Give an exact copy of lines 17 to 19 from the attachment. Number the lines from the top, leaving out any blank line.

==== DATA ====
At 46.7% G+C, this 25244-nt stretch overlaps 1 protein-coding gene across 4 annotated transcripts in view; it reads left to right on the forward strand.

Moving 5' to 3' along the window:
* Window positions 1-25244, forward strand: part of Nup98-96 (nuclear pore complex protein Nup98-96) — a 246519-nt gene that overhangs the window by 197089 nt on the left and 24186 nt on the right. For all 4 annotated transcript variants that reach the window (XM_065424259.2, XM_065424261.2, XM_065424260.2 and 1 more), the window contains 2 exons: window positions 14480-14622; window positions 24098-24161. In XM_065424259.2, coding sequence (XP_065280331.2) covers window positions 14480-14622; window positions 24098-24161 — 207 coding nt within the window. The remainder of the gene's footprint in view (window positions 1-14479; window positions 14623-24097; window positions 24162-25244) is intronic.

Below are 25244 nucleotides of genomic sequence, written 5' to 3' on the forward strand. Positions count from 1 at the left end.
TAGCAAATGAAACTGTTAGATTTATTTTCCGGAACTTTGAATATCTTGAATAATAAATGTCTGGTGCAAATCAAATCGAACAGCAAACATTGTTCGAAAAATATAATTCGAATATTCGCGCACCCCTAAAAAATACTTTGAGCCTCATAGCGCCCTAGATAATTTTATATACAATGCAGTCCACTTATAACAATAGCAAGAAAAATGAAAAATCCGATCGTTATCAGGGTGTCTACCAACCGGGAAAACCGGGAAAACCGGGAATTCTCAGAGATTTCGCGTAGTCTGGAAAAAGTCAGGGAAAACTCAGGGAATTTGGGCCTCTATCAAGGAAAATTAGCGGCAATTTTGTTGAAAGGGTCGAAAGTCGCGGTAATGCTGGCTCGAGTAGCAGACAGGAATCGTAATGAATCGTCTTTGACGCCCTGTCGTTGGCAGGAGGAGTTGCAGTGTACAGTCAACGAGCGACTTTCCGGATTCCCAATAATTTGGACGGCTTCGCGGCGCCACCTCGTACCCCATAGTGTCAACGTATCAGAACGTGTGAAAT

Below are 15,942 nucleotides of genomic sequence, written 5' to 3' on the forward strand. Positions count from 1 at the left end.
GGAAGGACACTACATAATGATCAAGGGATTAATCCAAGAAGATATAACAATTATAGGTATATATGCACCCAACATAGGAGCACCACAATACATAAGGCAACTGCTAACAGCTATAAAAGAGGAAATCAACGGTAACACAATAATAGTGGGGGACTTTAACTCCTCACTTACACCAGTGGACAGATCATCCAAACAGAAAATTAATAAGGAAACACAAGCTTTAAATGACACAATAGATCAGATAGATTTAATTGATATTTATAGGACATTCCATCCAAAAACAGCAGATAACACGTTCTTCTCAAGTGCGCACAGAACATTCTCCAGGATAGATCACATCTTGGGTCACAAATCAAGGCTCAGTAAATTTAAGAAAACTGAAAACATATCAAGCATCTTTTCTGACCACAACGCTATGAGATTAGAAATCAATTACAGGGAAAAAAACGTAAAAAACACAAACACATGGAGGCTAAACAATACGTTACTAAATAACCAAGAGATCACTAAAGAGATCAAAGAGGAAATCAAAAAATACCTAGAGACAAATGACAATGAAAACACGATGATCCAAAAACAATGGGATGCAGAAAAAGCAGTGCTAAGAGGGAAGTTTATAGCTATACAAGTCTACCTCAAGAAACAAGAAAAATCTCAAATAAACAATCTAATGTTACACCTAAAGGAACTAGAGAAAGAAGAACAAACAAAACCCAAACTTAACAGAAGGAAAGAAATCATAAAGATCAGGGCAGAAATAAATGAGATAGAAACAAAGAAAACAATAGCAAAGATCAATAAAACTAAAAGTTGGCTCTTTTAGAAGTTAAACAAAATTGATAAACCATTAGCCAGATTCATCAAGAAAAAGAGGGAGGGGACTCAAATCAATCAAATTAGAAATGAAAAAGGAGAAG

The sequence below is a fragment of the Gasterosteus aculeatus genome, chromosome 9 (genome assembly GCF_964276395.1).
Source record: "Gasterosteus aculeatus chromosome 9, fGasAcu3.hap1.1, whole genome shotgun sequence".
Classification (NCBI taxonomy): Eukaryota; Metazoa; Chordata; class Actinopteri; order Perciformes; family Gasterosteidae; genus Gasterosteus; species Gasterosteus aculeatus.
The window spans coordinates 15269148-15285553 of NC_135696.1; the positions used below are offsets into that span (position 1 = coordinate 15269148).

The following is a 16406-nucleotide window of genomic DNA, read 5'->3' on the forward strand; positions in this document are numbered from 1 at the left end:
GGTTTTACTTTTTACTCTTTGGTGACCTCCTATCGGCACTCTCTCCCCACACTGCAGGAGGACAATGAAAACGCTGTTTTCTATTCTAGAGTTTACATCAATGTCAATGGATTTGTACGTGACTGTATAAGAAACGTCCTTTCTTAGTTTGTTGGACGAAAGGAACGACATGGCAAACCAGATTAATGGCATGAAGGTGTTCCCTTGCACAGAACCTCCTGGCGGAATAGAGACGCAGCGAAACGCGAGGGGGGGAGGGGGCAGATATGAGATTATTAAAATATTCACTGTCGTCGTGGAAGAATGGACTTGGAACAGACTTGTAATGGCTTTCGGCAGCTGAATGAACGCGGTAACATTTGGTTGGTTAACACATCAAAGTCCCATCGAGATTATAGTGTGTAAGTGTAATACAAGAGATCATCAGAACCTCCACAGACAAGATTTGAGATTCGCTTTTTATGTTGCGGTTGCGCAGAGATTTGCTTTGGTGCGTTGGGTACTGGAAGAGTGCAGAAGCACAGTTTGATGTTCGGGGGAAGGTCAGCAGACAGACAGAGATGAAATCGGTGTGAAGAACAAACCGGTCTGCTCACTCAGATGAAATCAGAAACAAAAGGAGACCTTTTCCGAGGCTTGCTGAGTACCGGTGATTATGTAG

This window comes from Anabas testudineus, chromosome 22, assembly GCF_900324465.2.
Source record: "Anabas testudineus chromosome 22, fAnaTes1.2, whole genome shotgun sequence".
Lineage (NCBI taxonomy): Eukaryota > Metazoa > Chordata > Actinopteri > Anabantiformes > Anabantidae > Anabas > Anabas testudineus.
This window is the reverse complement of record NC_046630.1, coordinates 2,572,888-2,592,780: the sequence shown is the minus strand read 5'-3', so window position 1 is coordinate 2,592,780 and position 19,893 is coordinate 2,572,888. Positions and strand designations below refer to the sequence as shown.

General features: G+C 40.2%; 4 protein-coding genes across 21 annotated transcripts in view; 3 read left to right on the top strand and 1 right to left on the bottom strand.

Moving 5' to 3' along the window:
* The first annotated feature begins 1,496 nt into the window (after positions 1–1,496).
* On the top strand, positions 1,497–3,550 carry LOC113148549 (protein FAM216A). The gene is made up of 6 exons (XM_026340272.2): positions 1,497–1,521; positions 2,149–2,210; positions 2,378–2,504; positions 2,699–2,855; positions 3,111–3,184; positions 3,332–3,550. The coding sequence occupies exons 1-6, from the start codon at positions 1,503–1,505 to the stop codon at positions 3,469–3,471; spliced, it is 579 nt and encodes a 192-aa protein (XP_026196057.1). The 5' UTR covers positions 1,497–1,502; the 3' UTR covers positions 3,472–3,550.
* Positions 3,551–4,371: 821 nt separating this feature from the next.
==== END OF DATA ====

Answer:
This window is the reverse complement of record NC_046630.1, coordinates 2,572,888-2,592,780: the sequence shown is the minus strand read 5'-3', so window position 1 is coordinate 2,592,780 and position 19,893 is coordinate 2,572,888. Positions and strand designations below refer to the sequence as shown.

General features: G+C 40.2%; 4 protein-coding genes across 21 annotated transcripts in view; 3 read left to right on the top strand and 1 right to left on the bottom strand.

Moving 5' to 3' along the window: